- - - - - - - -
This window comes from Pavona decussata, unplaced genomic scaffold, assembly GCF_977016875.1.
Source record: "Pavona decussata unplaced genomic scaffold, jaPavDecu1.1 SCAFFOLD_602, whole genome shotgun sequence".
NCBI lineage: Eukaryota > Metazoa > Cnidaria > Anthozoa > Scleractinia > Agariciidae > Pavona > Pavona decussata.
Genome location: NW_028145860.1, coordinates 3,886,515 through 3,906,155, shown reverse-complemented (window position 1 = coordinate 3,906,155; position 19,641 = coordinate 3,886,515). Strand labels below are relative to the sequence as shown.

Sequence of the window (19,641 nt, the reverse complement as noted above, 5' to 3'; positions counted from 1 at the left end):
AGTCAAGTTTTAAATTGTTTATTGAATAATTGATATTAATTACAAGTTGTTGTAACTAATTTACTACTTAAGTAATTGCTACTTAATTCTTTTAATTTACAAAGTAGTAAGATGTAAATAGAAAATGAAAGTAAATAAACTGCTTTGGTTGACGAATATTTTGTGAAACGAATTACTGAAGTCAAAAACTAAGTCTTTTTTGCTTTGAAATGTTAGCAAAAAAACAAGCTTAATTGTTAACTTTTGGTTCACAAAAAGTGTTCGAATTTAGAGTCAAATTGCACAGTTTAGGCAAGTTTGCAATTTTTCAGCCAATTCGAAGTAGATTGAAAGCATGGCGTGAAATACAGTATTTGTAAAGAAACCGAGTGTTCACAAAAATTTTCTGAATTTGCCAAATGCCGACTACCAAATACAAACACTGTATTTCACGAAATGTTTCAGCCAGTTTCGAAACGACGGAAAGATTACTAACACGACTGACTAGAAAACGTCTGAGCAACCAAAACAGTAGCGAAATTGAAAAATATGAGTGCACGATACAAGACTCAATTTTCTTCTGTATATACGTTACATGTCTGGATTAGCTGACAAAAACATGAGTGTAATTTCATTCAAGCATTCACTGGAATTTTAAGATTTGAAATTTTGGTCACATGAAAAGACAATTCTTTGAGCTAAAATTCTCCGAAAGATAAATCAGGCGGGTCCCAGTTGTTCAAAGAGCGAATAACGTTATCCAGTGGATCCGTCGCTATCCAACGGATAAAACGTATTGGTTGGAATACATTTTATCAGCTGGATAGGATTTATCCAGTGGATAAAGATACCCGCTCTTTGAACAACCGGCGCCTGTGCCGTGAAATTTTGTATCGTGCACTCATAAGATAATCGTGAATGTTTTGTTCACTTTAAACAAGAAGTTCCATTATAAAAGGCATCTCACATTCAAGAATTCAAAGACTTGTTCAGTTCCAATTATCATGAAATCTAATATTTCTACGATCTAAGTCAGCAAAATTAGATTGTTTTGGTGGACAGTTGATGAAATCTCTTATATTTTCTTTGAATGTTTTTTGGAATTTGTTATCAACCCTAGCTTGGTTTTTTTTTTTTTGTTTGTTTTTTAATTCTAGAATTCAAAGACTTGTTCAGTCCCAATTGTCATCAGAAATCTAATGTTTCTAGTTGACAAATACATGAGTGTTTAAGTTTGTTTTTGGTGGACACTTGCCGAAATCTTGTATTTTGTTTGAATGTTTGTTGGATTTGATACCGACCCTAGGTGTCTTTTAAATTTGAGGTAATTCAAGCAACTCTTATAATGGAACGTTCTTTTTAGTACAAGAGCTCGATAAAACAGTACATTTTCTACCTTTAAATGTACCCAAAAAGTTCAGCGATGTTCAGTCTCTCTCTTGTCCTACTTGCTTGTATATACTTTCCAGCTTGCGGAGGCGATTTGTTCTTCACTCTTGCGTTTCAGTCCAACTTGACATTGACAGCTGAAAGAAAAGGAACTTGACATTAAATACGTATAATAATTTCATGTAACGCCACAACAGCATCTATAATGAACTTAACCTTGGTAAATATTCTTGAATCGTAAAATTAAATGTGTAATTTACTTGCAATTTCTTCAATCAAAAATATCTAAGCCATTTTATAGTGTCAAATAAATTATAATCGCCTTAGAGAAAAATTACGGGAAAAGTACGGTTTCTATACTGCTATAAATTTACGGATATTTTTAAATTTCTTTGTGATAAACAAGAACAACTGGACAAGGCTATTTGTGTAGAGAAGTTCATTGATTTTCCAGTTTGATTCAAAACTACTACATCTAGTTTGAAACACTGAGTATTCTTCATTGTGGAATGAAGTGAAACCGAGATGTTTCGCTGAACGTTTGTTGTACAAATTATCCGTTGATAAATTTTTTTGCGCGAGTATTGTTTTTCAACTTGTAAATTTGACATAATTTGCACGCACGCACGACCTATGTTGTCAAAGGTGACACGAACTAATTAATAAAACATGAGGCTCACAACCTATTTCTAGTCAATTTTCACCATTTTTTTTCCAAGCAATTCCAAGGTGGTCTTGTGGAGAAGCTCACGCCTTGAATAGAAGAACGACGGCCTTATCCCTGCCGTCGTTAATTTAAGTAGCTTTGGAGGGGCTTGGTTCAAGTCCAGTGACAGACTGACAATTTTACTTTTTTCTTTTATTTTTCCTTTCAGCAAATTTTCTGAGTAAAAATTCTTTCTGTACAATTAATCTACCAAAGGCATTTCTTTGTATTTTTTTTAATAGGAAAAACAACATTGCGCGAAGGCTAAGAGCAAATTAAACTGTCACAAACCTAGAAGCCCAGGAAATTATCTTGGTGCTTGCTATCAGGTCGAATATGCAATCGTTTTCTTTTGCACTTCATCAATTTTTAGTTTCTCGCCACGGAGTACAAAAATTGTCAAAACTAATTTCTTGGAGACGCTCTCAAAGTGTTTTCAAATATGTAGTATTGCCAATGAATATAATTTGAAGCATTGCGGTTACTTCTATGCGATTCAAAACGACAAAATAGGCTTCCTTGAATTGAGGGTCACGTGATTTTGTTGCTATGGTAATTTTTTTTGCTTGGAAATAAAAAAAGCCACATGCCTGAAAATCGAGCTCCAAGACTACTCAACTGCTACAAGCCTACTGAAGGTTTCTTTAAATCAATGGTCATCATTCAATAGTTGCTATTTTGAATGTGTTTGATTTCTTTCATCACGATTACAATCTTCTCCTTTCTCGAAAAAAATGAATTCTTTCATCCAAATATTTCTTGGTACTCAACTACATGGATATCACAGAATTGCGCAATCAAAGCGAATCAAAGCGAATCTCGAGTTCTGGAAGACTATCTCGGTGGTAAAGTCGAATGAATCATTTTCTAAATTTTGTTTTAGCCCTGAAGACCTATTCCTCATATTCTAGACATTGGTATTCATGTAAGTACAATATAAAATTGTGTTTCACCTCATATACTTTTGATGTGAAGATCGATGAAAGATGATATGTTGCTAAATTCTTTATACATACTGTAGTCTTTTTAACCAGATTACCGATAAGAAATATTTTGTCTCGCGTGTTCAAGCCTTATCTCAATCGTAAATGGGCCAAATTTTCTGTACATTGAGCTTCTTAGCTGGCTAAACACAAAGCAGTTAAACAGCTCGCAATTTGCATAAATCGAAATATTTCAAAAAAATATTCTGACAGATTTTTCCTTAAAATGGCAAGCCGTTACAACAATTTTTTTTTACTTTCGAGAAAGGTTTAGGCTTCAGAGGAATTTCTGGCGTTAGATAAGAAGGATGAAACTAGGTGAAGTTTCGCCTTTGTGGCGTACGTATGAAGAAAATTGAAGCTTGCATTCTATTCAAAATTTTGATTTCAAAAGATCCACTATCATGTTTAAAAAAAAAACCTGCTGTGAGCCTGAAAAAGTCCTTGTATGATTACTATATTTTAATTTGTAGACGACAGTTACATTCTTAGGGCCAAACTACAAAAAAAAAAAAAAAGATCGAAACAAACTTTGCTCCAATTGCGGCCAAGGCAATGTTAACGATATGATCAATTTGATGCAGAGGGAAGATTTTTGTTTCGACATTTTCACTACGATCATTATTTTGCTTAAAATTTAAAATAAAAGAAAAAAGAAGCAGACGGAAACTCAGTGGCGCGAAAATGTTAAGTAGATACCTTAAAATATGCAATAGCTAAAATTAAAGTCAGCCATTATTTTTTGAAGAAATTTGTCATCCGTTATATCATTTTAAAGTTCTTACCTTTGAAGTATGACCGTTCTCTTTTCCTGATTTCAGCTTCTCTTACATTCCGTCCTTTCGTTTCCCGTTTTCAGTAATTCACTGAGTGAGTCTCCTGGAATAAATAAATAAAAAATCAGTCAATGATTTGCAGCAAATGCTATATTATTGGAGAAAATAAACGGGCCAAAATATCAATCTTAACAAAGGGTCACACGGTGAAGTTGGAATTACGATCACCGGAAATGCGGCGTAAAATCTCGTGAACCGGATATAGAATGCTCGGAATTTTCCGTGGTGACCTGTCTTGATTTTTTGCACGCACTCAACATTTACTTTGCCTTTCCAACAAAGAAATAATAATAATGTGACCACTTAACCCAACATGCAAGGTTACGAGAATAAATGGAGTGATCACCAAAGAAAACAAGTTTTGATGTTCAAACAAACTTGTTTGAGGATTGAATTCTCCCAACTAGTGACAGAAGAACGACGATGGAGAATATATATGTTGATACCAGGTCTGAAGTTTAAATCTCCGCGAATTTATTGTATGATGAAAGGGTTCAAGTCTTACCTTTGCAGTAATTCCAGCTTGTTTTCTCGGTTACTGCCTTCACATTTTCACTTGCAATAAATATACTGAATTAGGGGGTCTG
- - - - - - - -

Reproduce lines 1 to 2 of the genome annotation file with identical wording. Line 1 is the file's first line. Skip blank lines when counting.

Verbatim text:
This window comes from Pavona decussata, unplaced genomic scaffold, assembly GCF_977016875.1.
Source record: "Pavona decussata unplaced genomic scaffold, jaPavDecu1.1 SCAFFOLD_602, whole genome shotgun sequence".